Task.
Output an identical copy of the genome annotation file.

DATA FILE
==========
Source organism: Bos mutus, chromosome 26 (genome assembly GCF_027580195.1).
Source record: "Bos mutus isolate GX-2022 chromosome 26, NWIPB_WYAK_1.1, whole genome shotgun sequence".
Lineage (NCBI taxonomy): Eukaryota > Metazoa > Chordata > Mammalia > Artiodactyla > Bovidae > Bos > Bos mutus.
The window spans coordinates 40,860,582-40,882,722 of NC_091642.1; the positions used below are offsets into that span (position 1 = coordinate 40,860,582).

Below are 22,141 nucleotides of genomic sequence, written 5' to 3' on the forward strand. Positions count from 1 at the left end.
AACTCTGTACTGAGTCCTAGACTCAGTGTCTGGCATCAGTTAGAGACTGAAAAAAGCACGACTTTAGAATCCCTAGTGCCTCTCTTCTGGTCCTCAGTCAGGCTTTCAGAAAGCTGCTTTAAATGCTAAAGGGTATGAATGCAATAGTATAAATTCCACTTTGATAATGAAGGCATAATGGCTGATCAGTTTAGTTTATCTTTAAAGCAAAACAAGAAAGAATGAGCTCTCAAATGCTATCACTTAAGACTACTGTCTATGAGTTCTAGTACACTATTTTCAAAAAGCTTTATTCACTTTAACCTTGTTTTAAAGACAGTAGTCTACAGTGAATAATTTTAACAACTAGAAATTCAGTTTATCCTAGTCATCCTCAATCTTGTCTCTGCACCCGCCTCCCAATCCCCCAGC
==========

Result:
Source organism: Bos mutus, chromosome 26 (genome assembly GCF_027580195.1).
Source record: "Bos mutus isolate GX-2022 chromosome 26, NWIPB_WYAK_1.1, whole genome shotgun sequence".
Lineage (NCBI taxonomy): Eukaryota > Metazoa > Chordata > Mammalia > Artiodactyla > Bovidae > Bos > Bos mutus.
The window spans coordinates 40,860,582-40,882,722 of NC_091642.1; the positions used below are offsets into that span (position 1 = coordinate 40,860,582).

Below are 22,141 nucleotides of genomic sequence, written 5' to 3' on the forward strand. Positions count from 1 at the left end.
AACTCTGTACTGAGTCCTAGACTCAGTGTCTGGCATCAGTTAGAGACTGAAAAAAGCACGACTTTAGAATCCCTAGTGCCTCTCTTCTGGTCCTCAGTCAGGCTTTCAGAAAGCTGCTTTAAATGCTAAAGGGTATGAATGCAATAGTATAAATTCCACTTTGATAATGAAGGCATAATGGCTGATCAGTTTAGTTTATCTTTAAAGCAAAACAAGAAAGAATGAGCTCTCAAATGCTATCACTTAAGACTACTGTCTATGAGTTCTAGTACACTATTTTCAAAAAGCTTTATTCACTTTAACCTTGTTTTAAAGACAGTAGTCTACAGTGAATAATTTTAACAACTAGAAATTCAGTTTATCCTAGTCATCCTCAATCTTGTCTCTGCACCCGCCTCCCAATCCCCCAGC